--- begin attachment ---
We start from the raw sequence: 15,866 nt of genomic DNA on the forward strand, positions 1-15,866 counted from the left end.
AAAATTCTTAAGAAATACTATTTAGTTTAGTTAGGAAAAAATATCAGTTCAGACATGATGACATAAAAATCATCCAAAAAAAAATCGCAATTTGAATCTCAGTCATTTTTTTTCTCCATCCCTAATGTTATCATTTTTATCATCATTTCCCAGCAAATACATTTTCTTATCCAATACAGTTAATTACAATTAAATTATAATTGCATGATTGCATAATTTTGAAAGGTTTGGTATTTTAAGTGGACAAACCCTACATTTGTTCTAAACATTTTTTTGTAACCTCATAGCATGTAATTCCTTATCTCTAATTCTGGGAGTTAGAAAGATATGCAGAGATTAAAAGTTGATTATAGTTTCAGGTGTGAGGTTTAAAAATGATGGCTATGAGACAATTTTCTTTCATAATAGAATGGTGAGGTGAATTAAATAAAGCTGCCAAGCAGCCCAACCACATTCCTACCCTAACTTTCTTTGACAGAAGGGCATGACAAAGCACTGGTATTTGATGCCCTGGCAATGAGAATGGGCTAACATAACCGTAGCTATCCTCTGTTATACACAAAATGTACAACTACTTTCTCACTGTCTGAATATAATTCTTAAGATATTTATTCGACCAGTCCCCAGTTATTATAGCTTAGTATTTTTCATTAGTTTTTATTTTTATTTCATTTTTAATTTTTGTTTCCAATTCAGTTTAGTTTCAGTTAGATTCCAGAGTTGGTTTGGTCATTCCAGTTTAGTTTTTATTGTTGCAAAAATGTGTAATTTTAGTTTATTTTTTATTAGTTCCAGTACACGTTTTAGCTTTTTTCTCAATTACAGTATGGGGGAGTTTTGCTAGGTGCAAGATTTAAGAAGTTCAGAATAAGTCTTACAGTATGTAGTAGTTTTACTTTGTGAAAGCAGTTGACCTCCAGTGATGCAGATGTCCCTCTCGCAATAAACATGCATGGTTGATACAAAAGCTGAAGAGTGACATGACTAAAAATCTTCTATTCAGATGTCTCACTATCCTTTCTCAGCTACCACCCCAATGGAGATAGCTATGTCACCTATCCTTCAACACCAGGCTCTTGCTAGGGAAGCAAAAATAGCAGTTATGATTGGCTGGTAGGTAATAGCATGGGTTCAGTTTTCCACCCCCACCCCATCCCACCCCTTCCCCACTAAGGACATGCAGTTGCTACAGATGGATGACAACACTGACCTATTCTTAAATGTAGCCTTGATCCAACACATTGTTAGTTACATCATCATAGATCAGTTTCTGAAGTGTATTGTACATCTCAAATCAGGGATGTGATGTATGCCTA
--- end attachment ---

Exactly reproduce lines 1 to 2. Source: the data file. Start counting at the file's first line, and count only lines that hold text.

We start from the raw sequence: 15,866 nt of genomic DNA on the forward strand, positions 1-15,866 counted from the left end.
AAAATTCTTAAGAAATACTATTTAGTTTAGTTAGGAAAAAATATCAGTTCAGACATGATGACATAAAAATCATCCAAAAAAAAATCGCAATTTGAATCTCAGTCATTTTTTTTCTCCATCCCTAATGTTATCATTTTTATCATCATTTCCCAGCAAATACATTTTCTTATCCAATACAGTTAATTACAATTAAATTATAATTGCATGATTGCATAATTTTGAAAGGTTTGGTATTTTAAGTGGACAAACCCTACATTTGTTCTAAACATTTTTTTGTAACCTCATAGCATGTAATTCCTTATCTCTAATTCTGGGAGTTAGAAAGATATGCAGAGATTAAAAGTTGATTATAGTTTCAGGTGTGAGGTTTAAAAATGATGGCTATGAGACAATTTTCTTTCATAATAGAATGGTGAGGTGAATTAAATAAAGCTGCCAAGCAGCCCAACCACATTCCTACCCTAACTTTCTTTGACAGAAGGGCATGACAAAGCACTGGTATTTGATGCCCTGGCAATGAGAATGGGCTAACATAACCGTAGCTATCCTCTGTTATACACAAAATGTACAACTACTTTCTCACTGTCTGAATATAATTCTTAAGATATTTATTCGACCAGTCCCCAGTTATTATAGCTTAGTATTTTTCATTAGTTTTTATTTTTATTTCATTTTTAATTTTTGTTTCCAATTCAGTTTAGTTTCAGTTAGATTCCAGAGTTGGTTTGGTCATTCCAGTTTAGTTTTTATTGTTGCAAAAATGTGTAATTTTAGTTTATTTTTTATTAGTTCCAGTACACGTTTTAGCTTTTTTCTCAATTACAGTATGGGGGAGTTTTGCTAGGTGCAAGATTTAAGAAGTTCAGAATAAGTCTTACAGTATGTAGTAGTTTTACTTTGTGAAAGCAGTTGACCTCCAGTGATGCAGATGTCCCTCTCGCAATAAACATGCATGGTTGATACAAAAGCTGAAGAGTGACATGACTAAAAATCTTCTATTCAGATGTCTCACTATCCTTTCTCAGCTACCACCCCAATGGAGATAGCTATGTCACCTATCCTTCAACACCAGGCTCTTGCTAGGGAAGCAAAAATAGCAGTTATGATTGGCTGGTAGGTAATAGCATGGGTTCAGTTTTCCACCCCCACCCCATCCCACCCCTTCCCCACTAAGGACATGCAGTTGCTACAGATGGATGACAACACTGACCTATTCTTAAATGTAGCCTTGATCCAACACATTGTTAGTTACATCATCATAGATCAGTTTCTGAAGTGTATTGTACATCTCAAATCAGGGATGTGATGTATGCCTA